"On behalf of Maria College, including our current and future students, I’d like to thank the State Legislature, especially Senator Stavisky, Assemblywoman Lupardo, Assemblymember Fahy, CICU, CUNY, SUNY, and NYSED for allowing New York’s nursing programs to utilize cutting-edge technology to train the new nurses that the state desperately needs," said Maria College President Lynn Ortale, Ph.D. She added, "Having educated the most nurses in the area, Maria College is taking the charge of alleviating the nursing shortage. We know that this bill will help us graduate more-qualified nurses to enter the workforce, as it will allow students to use Maria's simulation technology towards clinical hours. These technologies help create more confident, practice-ready nurses that will provide compassionate health care to families in our community and beyond." 

Overseen by NYSED to ensure standards of high-quality simulation are maintained, simulated clinical settings feature realistic cases in which students must deliver healthcare to a simulated patient, reacting to the same data that they will use as professionals. Often, these scenarios expose students to cases and situations they may not otherwise experience in a clinical environment.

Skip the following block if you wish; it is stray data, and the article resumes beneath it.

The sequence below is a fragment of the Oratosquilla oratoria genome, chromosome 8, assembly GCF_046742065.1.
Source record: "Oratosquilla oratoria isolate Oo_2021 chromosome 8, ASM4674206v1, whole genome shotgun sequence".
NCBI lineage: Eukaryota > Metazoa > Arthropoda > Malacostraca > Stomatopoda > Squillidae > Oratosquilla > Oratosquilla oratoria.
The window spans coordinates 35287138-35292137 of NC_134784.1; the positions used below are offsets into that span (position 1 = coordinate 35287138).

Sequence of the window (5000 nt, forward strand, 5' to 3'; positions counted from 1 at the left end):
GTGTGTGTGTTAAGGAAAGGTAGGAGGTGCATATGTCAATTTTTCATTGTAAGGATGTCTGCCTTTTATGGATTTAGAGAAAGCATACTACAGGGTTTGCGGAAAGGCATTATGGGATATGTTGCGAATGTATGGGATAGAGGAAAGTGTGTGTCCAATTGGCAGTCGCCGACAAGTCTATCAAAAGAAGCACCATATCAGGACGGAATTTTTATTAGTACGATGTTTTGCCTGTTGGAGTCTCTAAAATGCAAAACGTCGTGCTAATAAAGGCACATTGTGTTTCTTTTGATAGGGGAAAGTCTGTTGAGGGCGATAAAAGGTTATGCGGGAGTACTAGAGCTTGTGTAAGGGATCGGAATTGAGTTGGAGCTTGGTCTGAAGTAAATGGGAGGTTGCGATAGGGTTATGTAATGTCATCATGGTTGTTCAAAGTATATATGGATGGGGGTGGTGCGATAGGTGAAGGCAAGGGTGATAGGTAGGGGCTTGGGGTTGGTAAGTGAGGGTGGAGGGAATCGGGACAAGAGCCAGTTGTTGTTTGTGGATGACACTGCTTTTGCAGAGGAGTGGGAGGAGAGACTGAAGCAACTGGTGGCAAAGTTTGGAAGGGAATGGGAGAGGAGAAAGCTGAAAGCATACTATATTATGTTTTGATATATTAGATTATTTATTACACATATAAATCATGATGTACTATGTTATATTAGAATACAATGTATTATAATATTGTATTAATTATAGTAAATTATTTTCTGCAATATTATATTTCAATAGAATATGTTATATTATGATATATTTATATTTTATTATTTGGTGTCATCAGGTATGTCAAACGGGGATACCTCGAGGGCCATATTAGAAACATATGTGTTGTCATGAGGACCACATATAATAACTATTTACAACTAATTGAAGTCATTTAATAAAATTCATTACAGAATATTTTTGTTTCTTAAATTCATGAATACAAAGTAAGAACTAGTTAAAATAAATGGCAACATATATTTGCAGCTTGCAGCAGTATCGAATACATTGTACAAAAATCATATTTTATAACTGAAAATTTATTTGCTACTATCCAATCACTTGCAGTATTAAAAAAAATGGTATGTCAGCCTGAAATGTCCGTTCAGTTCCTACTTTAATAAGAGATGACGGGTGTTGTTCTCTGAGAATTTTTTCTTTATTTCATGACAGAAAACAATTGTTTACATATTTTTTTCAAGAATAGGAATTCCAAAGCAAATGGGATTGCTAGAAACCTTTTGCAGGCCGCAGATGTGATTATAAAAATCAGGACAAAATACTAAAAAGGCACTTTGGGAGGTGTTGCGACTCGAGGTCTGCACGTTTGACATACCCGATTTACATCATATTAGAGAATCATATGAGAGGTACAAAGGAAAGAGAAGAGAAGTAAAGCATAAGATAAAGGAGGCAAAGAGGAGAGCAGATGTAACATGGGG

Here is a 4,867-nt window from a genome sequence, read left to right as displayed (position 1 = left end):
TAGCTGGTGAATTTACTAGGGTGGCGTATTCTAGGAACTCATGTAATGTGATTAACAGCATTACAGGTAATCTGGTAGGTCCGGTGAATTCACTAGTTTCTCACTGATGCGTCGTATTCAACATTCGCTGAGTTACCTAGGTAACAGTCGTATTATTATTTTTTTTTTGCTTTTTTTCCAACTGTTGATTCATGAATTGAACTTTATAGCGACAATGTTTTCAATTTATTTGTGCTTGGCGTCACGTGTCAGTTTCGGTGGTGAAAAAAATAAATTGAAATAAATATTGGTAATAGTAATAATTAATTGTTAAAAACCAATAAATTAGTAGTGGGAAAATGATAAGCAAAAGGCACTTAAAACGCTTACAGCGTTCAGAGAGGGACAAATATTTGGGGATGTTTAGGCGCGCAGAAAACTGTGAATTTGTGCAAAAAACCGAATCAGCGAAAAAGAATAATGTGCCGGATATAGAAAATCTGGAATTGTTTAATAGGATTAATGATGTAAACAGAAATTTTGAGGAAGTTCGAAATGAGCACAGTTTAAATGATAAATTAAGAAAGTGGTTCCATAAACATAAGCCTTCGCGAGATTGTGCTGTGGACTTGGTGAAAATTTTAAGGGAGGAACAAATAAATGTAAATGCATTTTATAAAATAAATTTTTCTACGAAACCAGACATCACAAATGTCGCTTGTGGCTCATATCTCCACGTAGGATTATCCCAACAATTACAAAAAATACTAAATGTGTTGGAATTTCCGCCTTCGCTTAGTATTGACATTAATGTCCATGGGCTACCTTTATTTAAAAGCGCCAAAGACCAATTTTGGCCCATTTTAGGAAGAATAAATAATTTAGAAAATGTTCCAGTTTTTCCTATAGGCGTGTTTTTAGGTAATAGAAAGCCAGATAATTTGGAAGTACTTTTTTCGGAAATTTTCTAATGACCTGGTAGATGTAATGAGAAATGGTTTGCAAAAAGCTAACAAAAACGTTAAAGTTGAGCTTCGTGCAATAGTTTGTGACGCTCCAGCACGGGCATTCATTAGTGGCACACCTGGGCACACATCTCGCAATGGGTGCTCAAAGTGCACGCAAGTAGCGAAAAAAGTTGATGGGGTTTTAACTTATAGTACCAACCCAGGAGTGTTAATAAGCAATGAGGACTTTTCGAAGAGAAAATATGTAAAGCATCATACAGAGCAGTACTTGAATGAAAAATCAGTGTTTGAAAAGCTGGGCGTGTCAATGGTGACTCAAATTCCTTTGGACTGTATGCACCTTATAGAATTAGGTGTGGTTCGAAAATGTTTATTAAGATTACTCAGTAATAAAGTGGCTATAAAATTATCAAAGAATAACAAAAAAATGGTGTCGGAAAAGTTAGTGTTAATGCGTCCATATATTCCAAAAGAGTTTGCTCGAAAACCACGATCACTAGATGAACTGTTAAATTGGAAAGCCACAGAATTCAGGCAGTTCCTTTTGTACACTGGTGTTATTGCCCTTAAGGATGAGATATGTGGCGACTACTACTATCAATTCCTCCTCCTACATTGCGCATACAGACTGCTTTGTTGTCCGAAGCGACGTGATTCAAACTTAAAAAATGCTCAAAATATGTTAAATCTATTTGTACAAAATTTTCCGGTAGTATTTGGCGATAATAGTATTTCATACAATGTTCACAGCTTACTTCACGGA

A national study by the National Council of State Boards of Nursing showed that the substitution of clinical simulation for up to 50 percent of traditional clinical experiences was an effective model that ensured nursing students were fully prepared to enter their profession. Thirty-one states currently provide some level of simulated clinical training for nursing students, leveraging technology to provide hands-on learning in a safe environment while prioritizing patient safety. New York has joined them and not a moment too late. 

About the State University of New York
The State University of New York is the largest comprehensive system of higher education in the United States, and more than 95 percent of all New Yorkers live within 30 miles of any one of SUNY’s 64 colleges and universities. Across the system, SUNY has four academic health centers, five hospitals, four medical schools, two dental schools, a law school, the country’s oldest school of maritime, the state’s only college of optometry, and manages one US Department of Energy National Laboratory. In total, SUNY serves about 1.4 million students amongst its entire portfolio of credit- and non-credit-bearing courses and programs, continuing education, and community outreach programs. SUNY oversees nearly a quarter of academic research in New York. Research expenditures system-wide are nearly $1.1 billion in fiscal year 2023, including significant contributions from students and faculty. There are more than three million SUNY alumni worldwide, and one in three New Yorkers with a college degree is a SUNY alum. To learn more about how SUNY creates opportunities, visit